Forty-four-year-old Yuan Chuen-hua (袁春花) lives with her two daughters in a metal shack in Lishan (梨山), Greater Taichung. The family partly relies on government subsidies for low-income households.
“We don’t have money to pay NT$500 a month for the cable service,” she said. “To watch television, we have to secretly connect to another family’s cable.”
She received a notice one day from the Heping District (和平) office informing her that she would be given a free set-top box in line with the government’s plan to switch to digital TV service this year.
After officials from the National Communications Commission (NCC) came and set everything up for her, she can now watch 16 terrestrial TV channels, including one high-definition (HD) channel, thanks to the gap filler station launched in Lishan over the weekend.
“The TV images are clear, and we do not have to pay monthly fees for the service,” Yuan said. “Some of my neighbors bought set-top boxes and could not see anything. When I told them what happened, they wanted to come and see if it was true.”
Lishan is one of the 50 gap filler stations built by the commission as a complementary measure to -facilitate the transition from analog service to digital service in July. Located 2,200m above sea level, the gap filler station in Lishan is the highest in the nation.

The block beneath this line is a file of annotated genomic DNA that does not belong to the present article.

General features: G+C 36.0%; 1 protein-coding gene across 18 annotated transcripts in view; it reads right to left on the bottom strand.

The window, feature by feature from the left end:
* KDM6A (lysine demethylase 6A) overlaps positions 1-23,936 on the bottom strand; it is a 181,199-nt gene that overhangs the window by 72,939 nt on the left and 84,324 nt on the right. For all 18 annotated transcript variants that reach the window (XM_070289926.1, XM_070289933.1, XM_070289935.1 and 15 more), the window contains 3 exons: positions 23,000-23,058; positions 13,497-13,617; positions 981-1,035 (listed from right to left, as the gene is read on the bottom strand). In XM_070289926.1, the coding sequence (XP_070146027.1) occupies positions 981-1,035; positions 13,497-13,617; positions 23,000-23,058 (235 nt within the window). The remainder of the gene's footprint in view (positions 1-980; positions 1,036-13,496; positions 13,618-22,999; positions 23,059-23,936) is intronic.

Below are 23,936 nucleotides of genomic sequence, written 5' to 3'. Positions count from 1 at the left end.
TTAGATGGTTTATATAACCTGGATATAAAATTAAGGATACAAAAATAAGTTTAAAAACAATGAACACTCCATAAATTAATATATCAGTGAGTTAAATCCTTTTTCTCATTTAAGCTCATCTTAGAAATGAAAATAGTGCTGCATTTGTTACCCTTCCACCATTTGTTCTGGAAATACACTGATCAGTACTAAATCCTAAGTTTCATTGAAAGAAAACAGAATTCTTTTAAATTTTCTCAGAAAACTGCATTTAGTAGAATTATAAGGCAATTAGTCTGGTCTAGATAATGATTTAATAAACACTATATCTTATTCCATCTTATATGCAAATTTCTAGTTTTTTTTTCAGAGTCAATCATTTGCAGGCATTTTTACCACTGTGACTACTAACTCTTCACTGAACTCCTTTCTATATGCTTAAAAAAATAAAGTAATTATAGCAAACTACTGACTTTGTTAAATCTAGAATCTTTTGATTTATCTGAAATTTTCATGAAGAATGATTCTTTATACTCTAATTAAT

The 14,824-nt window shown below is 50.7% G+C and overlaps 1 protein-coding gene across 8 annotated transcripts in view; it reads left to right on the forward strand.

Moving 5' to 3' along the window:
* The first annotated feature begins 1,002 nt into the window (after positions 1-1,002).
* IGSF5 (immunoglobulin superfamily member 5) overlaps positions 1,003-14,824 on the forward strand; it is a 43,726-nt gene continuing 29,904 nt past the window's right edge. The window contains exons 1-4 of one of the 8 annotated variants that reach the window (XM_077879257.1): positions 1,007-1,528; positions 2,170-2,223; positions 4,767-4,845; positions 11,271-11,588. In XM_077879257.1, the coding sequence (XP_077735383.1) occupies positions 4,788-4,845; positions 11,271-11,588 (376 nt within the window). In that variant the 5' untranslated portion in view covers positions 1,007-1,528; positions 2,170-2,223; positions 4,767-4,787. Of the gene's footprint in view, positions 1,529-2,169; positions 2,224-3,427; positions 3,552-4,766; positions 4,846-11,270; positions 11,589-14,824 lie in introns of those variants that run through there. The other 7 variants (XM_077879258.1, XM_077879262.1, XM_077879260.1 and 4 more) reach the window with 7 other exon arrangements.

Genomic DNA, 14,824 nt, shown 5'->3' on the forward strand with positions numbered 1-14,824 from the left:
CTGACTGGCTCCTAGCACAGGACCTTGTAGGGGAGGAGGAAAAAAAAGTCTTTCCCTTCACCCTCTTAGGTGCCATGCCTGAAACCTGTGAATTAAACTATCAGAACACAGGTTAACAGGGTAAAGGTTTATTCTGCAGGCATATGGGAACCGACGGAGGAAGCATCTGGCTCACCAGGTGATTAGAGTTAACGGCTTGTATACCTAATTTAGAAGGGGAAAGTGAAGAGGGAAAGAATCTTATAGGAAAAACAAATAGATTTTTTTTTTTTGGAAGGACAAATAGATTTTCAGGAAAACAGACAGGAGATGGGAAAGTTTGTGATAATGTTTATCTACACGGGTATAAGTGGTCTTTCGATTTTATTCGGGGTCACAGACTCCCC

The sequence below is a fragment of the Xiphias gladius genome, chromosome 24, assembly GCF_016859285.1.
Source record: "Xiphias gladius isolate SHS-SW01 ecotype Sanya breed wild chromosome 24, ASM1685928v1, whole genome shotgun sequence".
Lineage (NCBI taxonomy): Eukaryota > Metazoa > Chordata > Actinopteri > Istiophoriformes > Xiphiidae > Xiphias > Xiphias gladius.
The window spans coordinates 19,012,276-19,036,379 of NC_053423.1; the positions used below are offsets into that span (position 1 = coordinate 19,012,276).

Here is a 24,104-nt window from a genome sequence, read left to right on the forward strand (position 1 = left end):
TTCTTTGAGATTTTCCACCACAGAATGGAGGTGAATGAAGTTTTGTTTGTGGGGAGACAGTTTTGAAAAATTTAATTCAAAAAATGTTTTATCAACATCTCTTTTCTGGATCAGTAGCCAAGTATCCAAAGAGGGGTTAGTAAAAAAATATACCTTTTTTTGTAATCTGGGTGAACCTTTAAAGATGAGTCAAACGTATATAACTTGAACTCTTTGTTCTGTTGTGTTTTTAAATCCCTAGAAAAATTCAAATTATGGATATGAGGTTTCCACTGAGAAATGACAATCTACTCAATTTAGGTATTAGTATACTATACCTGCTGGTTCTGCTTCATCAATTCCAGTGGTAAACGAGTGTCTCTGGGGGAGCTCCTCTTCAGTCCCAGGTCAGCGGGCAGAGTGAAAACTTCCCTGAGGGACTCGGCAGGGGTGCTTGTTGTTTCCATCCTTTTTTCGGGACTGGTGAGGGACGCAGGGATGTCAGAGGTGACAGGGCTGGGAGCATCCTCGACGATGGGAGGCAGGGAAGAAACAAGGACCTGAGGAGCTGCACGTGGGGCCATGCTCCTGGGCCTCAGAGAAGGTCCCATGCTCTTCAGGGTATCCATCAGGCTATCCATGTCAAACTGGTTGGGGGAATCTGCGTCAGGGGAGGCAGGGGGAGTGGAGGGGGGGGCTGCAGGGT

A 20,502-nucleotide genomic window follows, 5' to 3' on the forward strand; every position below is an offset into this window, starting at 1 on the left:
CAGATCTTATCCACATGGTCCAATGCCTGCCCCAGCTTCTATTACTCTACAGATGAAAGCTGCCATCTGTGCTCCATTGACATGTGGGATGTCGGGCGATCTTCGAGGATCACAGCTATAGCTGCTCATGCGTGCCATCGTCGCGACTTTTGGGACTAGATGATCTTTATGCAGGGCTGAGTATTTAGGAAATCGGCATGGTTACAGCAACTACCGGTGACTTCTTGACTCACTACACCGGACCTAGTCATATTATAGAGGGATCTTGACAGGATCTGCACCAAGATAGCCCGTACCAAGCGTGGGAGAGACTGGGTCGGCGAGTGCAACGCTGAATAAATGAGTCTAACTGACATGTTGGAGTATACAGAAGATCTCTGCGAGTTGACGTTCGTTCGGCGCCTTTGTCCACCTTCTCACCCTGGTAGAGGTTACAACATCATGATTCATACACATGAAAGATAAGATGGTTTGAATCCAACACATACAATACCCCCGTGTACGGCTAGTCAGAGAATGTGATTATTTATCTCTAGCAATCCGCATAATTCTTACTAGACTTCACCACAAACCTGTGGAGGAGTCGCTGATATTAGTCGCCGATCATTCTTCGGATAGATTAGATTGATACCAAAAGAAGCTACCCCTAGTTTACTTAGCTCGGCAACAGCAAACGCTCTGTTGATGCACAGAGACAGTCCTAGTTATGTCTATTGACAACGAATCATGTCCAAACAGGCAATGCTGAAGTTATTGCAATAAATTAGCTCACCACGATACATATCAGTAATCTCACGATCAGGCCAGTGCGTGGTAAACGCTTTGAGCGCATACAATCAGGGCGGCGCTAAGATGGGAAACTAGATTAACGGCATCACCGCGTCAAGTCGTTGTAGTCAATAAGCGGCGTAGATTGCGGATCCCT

Liou Huei-fong (柳惠豐), a section chief at the commission’s Central Regional Regulatory Department, said that residents in Lishan could not see either analog or digital terrestrial TV service because the signals were blocked by the surrounding mountains.
In the past, residents required satellite dishes partially subsidized by the government to watch 10 terrestrial TV channels, he said.
Liou said that the gap filler station was built in the machine room of Chunghwa Telecom (CHT) in Fushoushan (福壽山), which receives signals from the nation’s five terrestrial TV networks through the CHT’s ST-2 satellite.
The TV signals can be further transmitted to households equipped with set-top boxes to receive them, he added.
The station enables 3,036 households in the Lishan area to watch terrestrial TV channels.
Commission spokesperson Chen Jeng-chang (陳正倉) said 41 gap filler stations had been built, adding that nine other stations were scheduled to be completed by April.
Chen added that the commission would budget about NT$30 million (US$992,550) annually to pay for the utility fees generated by the gap filler stations to ensure they can continue to operate.
While the government is offering free set-top boxes only to low-income households, Chen said some could not be reached by the commission’s contractor, which was entrusted with giving them out. Only about 70 percent of the 85,000 set-top boxes to be given out last year had actually been delivered.
“Either they could not find the persons based on the addresses provided by the Ministry of the Interior, or they kept missing the families because they kept moving,” Chen said, adding that the commission would assist those families who did not receive set-top boxes by July.
Statistics from the Interior ministry showed the nation has about 120,000 low-income households.
Chen said that those who are not categorized as low-income households must buy set-top boxes themselves, adding that those who have not purchased their own will not see any terrestrial TV channels in July.